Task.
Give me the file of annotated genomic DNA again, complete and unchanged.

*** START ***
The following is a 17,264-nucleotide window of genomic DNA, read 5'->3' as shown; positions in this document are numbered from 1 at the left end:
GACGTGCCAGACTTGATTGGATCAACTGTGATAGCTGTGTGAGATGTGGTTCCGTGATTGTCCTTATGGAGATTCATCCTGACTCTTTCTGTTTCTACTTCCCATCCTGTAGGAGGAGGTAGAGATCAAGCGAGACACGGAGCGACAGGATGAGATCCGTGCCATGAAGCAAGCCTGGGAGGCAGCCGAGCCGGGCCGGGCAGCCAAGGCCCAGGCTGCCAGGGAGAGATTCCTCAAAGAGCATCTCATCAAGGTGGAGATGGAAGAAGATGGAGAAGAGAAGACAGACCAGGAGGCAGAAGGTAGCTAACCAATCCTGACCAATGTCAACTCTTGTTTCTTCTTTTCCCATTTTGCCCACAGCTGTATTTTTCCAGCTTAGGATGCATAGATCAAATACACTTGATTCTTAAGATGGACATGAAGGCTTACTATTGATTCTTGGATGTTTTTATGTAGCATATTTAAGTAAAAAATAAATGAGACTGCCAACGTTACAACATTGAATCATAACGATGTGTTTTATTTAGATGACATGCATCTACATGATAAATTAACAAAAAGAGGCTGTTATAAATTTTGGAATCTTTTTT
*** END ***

The following is a 17,264-nucleotide window of genomic DNA, read 5'->3' as shown; positions in this document are numbered from 1 at the left end:
GACGTGCCAGACTTGATTGGATCAACTGTGATAGCTGTGTGAGATGTGGTTCCGTGATTGTCCTTATGGAGATTCATCCTGACTCTTTCTGTTTCTACTTCCCATCCTGTAGGAGGAGGTAGAGATCAAGCGAGACACGGAGCGACAGGATGAGATCCGTGCCATGAAGCAAGCCTGGGAGGCAGCCGAGCCGGGCCGGGCAGCCAAGGCCCAGGCTGCCAGGGAGAGATTCCTCAAAGAGCATCTCATCAAGGTGGAGATGGAAGAAGATGGAGAAGAGAAGACAGACCAGGAGGCAGAAGGTAGCTAACCAATCCTGACCAATGTCAACTCTTGTTTCTTCTTTTCCCATTTTGCCCACAGCTGTATTTTTCCAGCTTAGGATGCATAGATCAAATACACTTGATTCTTAAGATGGACATGAAGGCTTACTATTGATTCTTGGATGTTTTTATGTAGCATATTTAAGTAAAAAATAAATGAGACTGCCAACGTTACAACATTGAATCATAACGATGTGTTTTATTTAGATGACATGCATCTACATGATAAATTAACAAAAAGAGGCTGTTATAAATTTTGGAATCTTTTTT